Graham’s vote for Kagan, in his own words

To follow up on the previous, here’s how Lindsey Graham explained his vote for Elena Kagan for the court.

I have defended, and will defend, our senior senator for his thoughtfulness, while at the same time being mortified that it is necessary to defend someone for acting with intellectual honesty and not acting like a partisan automaton. What has our country come to that this sort of thought-based action has to be defended? What happened to us that such principle has become so rare?

In any case, he defends himself better than I could.

I like in particular that he gave a Federalist explanation for his decision. It harks back to a time when intelligence and principle were not rare at all in this country:

Graham Supports Kagan Nomination

WASHINGTON – Citing the Constitutional and historical role the Senate has played in Supreme Court nominations, U.S. Senator Lindsey Graham (R-South Carolina) today said he would support the nomination of Elena Kagan.

“No one, outside of maybe John McCain, spent more time trying to beat President Obama than I did,” said Graham.  “But we lost and President Obama won.”

Graham cited Alexander Hamilton’s Federalist Number 76 in listing the reasons he would vote for Kagan.  Graham noted Hamilton wrote, “To what purpose then require the cooperation of the Senate?  I answer that the necessity of their concurrence would have a powerful, though in general a silent operation.  It would be an excellent check upon a spirit of favoritism in the president, would tend generally to prevent the appointment of unfit characters from family connection, from personal attachment, and from a view to popularity.”

“The Constitution puts a requirement on me, as a senator, to not replace my judgment for the President’s,” said Graham.  “I’m not supposed to think of the 100 reasons I would pick somebody different.  It puts upon me a standard that stood the test of time: Is the person qualified?  Is it a person of good character?  Are they someone that understands the difference between being a judge and a politician?  And, quite frankly, I think she’s passed all those tests.”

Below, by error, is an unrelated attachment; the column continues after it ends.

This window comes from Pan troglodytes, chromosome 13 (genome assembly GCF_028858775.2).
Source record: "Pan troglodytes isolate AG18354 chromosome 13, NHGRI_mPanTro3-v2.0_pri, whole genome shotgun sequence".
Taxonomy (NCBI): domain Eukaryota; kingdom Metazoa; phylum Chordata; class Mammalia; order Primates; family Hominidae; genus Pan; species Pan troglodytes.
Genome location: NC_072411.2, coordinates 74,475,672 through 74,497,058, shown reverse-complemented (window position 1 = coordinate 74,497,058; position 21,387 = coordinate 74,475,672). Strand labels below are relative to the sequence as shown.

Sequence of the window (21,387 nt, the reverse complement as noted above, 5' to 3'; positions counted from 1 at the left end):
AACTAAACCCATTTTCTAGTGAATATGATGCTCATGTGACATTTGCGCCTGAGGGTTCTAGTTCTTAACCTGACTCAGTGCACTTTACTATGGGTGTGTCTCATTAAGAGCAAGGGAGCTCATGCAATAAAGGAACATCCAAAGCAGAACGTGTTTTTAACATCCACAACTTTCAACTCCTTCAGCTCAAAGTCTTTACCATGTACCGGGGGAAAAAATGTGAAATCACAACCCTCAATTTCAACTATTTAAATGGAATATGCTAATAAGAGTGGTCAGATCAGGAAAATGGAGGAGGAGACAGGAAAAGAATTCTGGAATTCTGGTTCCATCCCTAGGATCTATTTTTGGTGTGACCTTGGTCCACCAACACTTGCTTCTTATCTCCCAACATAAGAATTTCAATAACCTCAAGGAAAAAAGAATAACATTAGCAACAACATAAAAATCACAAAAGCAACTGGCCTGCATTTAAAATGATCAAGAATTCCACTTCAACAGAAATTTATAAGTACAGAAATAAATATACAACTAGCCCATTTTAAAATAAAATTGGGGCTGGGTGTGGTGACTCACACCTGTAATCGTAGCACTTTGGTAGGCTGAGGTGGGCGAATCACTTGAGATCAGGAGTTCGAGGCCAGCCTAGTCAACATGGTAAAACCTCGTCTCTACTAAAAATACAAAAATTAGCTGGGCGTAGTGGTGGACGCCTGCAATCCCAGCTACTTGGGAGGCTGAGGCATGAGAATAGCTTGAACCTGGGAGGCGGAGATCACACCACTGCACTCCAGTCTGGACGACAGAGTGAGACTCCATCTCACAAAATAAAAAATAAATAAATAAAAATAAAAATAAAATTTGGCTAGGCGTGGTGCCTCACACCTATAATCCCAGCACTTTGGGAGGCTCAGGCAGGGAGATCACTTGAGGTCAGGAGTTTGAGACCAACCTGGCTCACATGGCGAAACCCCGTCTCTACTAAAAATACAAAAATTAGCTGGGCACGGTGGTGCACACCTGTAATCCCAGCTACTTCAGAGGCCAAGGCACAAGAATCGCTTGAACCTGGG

“Are we taking the language of the Constitution that stood the test of time and putting a political standard in the place of a constitutional standard?” asked Graham.  “Objectively speaking, things are changing, and they’re unnerving to me.  The court is the most fragile of the three branches.  So while it is our responsibility to challenge and scrutinize the court, it is also our obligation to honor elections, respect elections, and protect the court.”

“I view my role as a United States Senator in part by protecting the independence of the judiciary, and by making sure that hard-fought elections have meaning in terms of their results within our Constitution,” said Graham.  “At the end of the day, Ms. Kagan is not someone I would have chosen, but I think she will serve honorably.”


10 thoughts on “Graham’s vote for Kagan, in his own words

  1. Brad

    Right. And isn’t it horrible that that’s remarkable? He’s the one member of the committee that we know did that.

  2. Bart

    And who said a “no” vote would be a “party line vote”? I oppose her confirmation for reasons other than “party line”.

  3. Ralph Hightower

    What the Tea Baggers, Jim DeMint and Nikki Haley included (since she as a state governor wannabe weighed in), don’t realize is “What goes around, comes around”. When the tables are turned and there’s a Republican president, then the Democrats are going to do to the Republicans what the Republicans did to the Democrats.

  4. Brad

    Bart, as I said on the previous post on the subject, no doubt SOME of the Democrats and Republicans who voted party-line were actually voting their own consciences.

    But Lindsey Graham is the only member of the committee who we KNOW was doing so…

    Of course, to take your question another way — no matter whether they were voting their consciences or not, it certainly was (except for Graham) a party line vote. The only way a “no” vote could NOT have been a party line vote would have been if a Democrat had voted “no.”

  5. Bart

    @Ralph – the Democrats did the same thing to Reagan and Bush nominees as well. As you said, what goes around, comes around.

  6. Doug Ross

    Think Lindsey can convince his best-pal John McCain to vote for Kagan? Nope, not this at this time. McCain has to pretend to be a far right winger in order to win his primary. Then he can go back to being the old Maverick again. What a sad, sad joke McCain has become. He launched Palin and torpedoed his own legacy all within two years.

    There’s a devastating piece on McCain in New York magazine that has a quote from one of McCain’s memoirs:

    But if “Worth the Fighting For,” McCain’s 2002 book, is any guide, it’s easy enough to imagine what he might say after November should he win reelection. In that book, McCain admitted that in the 2000 presidential primary, he’d supported South Carolina’s right to fly the Confederate flag against his own belief that it was a symbol of racism.

    “‘I didn’t want to do this,’ he says. ‘But I could tell from the desperate looks of my staff that we had an enormous’problem. And that it could come down to lying or losing. I chose lying.”

    Imagine that. Choosing lying over losing.

  7. Doug Ross

    John McCain – “Founding Father of the Tea Party”

    Has a nice ring to it, doesn’t it?
    Palin and Joe The Plumber wouldn’t exist without him.

  8. Kathryn Fenner

    I liked the part where Dick Durbin said Graham’s stance made him rethink Durbin’s prior opposition to Bush nominees.

    Way to go, Lindsey!

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